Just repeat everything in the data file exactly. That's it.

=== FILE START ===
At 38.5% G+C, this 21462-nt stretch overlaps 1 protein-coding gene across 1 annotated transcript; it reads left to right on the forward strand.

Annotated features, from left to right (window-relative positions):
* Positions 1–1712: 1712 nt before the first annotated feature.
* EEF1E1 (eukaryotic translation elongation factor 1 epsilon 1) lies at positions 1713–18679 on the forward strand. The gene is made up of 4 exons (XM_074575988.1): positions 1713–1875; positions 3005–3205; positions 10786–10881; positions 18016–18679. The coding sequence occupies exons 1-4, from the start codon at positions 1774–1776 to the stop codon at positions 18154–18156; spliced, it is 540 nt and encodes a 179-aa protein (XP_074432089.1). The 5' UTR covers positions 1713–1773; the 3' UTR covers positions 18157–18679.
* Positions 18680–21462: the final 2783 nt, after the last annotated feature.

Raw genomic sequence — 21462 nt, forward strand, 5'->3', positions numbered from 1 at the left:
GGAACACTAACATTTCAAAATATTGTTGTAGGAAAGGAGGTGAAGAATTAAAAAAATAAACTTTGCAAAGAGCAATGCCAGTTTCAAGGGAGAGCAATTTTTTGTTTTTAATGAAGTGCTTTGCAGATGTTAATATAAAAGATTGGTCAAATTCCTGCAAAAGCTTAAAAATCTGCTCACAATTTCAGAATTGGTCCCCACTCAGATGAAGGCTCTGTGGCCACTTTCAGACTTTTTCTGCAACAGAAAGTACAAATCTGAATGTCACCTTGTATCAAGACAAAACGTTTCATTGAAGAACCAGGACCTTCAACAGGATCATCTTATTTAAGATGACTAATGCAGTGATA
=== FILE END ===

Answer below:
At 38.5% G+C, this 21462-nt stretch overlaps 1 protein-coding gene across 1 annotated transcript; it reads left to right on the forward strand.

Annotated features, from left to right (window-relative positions):
* Positions 1–1712: 1712 nt before the first annotated feature.
* EEF1E1 (eukaryotic translation elongation factor 1 epsilon 1) lies at positions 1713–18679 on the forward strand. The gene is made up of 4 exons (XM_074575988.1): positions 1713–1875; positions 3005–3205; positions 10786–10881; positions 18016–18679. The coding sequence occupies exons 1-4, from the start codon at positions 1774–1776 to the stop codon at positions 18154–18156; spliced, it is 540 nt and encodes a 179-aa protein (XP_074432089.1). The 5' UTR covers positions 1713–1773; the 3' UTR covers positions 18157–18679.
* Positions 18680–21462: the final 2783 nt, after the last annotated feature.

Raw genomic sequence — 21462 nt, forward strand, 5'->3', positions numbered from 1 at the left:
GGAACACTAACATTTCAAAATATTGTTGTAGGAAAGGAGGTGAAGAATTAAAAAAATAAACTTTGCAAAGAGCAATGCCAGTTTCAAGGGAGAGCAATTTTTTGTTTTTAATGAAGTGCTTTGCAGATGTTAATATAAAAGATTGGTCAAATTCCTGCAAAAGCTTAAAAATCTGCTCACAATTTCAGAATTGGTCCCCACTCAGATGAAGGCTCTGTGGCCACTTTCAGACTTTTTCTGCAACAGAAAGTACAAATCTGAATGTCACCTTGTATCAAGACAAAACGTTTCATTGAAGAACCAGGACCTTCAACAGGATCATCTTATTTAAGATGACTAATGCAGTGATA